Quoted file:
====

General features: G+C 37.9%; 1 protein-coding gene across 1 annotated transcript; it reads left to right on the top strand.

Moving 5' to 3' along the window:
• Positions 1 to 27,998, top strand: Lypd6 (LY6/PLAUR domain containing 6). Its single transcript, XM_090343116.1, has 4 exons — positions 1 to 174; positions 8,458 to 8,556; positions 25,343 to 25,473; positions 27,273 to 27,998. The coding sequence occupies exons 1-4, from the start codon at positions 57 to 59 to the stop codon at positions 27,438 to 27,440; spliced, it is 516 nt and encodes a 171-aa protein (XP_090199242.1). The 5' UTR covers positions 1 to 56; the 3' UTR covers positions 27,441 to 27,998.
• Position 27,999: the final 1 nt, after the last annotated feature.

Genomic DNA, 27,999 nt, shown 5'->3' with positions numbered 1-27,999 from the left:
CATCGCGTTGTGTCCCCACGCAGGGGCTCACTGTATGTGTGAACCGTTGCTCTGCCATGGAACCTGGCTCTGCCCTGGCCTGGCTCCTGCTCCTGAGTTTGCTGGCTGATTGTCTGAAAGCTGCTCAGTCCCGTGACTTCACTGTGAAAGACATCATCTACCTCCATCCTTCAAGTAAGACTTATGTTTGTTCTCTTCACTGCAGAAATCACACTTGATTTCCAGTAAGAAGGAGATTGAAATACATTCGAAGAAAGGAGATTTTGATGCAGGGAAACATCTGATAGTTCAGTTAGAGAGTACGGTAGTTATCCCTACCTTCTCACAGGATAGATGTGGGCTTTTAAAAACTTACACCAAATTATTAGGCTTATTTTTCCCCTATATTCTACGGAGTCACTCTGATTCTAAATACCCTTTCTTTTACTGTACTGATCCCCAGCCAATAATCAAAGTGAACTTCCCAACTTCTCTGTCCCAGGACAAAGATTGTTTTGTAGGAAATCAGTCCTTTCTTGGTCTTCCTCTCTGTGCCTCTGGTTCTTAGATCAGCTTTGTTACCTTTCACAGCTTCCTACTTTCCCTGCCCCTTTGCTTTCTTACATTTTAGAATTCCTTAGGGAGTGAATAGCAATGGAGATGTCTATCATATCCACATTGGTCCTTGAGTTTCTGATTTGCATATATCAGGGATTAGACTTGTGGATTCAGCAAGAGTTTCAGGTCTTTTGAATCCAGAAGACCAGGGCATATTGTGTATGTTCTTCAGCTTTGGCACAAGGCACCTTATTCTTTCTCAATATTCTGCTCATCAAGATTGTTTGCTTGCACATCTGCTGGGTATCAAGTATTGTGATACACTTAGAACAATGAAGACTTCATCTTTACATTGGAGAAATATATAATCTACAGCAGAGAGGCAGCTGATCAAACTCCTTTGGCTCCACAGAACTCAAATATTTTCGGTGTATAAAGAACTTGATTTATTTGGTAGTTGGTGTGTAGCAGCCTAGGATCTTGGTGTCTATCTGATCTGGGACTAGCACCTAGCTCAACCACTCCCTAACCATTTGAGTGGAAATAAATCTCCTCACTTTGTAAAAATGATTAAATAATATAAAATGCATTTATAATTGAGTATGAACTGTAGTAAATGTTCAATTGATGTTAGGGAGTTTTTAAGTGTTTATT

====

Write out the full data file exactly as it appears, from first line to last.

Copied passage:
General features: G+C 37.9%; 1 protein-coding gene across 1 annotated transcript; it reads left to right on the top strand.

Moving 5' to 3' along the window:
• Positions 1 to 27,998, top strand: Lypd6 (LY6/PLAUR domain containing 6). Its single transcript, XM_090343116.1, has 4 exons — positions 1 to 174; positions 8,458 to 8,556; positions 25,343 to 25,473; positions 27,273 to 27,998. The coding sequence occupies exons 1-4, from the start codon at positions 57 to 59 to the stop codon at positions 27,438 to 27,440; spliced, it is 516 nt and encodes a 171-aa protein (XP_090199242.1). The 5' UTR covers positions 1 to 56; the 3' UTR covers positions 27,441 to 27,998.
• Position 27,999: the final 1 nt, after the last annotated feature.

Genomic DNA, 27,999 nt, shown 5'->3' with positions numbered 1-27,999 from the left:
CATCGCGTTGTGTCCCCACGCAGGGGCTCACTGTATGTGTGAACCGTTGCTCTGCCATGGAACCTGGCTCTGCCCTGGCCTGGCTCCTGCTCCTGAGTTTGCTGGCTGATTGTCTGAAAGCTGCTCAGTCCCGTGACTTCACTGTGAAAGACATCATCTACCTCCATCCTTCAAGTAAGACTTATGTTTGTTCTCTTCACTGCAGAAATCACACTTGATTTCCAGTAAGAAGGAGATTGAAATACATTCGAAGAAAGGAGATTTTGATGCAGGGAAACATCTGATAGTTCAGTTAGAGAGTACGGTAGTTATCCCTACCTTCTCACAGGATAGATGTGGGCTTTTAAAAACTTACACCAAATTATTAGGCTTATTTTTCCCCTATATTCTACGGAGTCACTCTGATTCTAAATACCCTTTCTTTTACTGTACTGATCCCCAGCCAATAATCAAAGTGAACTTCCCAACTTCTCTGTCCCAGGACAAAGATTGTTTTGTAGGAAATCAGTCCTTTCTTGGTCTTCCTCTCTGTGCCTCTGGTTCTTAGATCAGCTTTGTTACCTTTCACAGCTTCCTACTTTCCCTGCCCCTTTGCTTTCTTACATTTTAGAATTCCTTAGGGAGTGAATAGCAATGGAGATGTCTATCATATCCACATTGGTCCTTGAGTTTCTGATTTGCATATATCAGGGATTAGACTTGTGGATTCAGCAAGAGTTTCAGGTCTTTTGAATCCAGAAGACCAGGGCATATTGTGTATGTTCTTCAGCTTTGGCACAAGGCACCTTATTCTTTCTCAATATTCTGCTCATCAAGATTGTTTGCTTGCACATCTGCTGGGTATCAAGTATTGTGATACACTTAGAACAATGAAGACTTCATCTTTACATTGGAGAAATATATAATCTACAGCAGAGAGGCAGCTGATCAAACTCCTTTGGCTCCACAGAACTCAAATATTTTCGGTGTATAAAGAACTTGATTTATTTGGTAGTTGGTGTGTAGCAGCCTAGGATCTTGGTGTCTATCTGATCTGGGACTAGCACCTAGCTCAACCACTCCCTAACCATTTGAGTGGAAATAAATCTCCTCACTTTGTAAAAATGATTAAATAATATAAAATGCATTTATAATTGAGTATGAACTGTAGTAAATGTTCAATTGATGTTAGGGAGTTTTTAAGTGTTTATT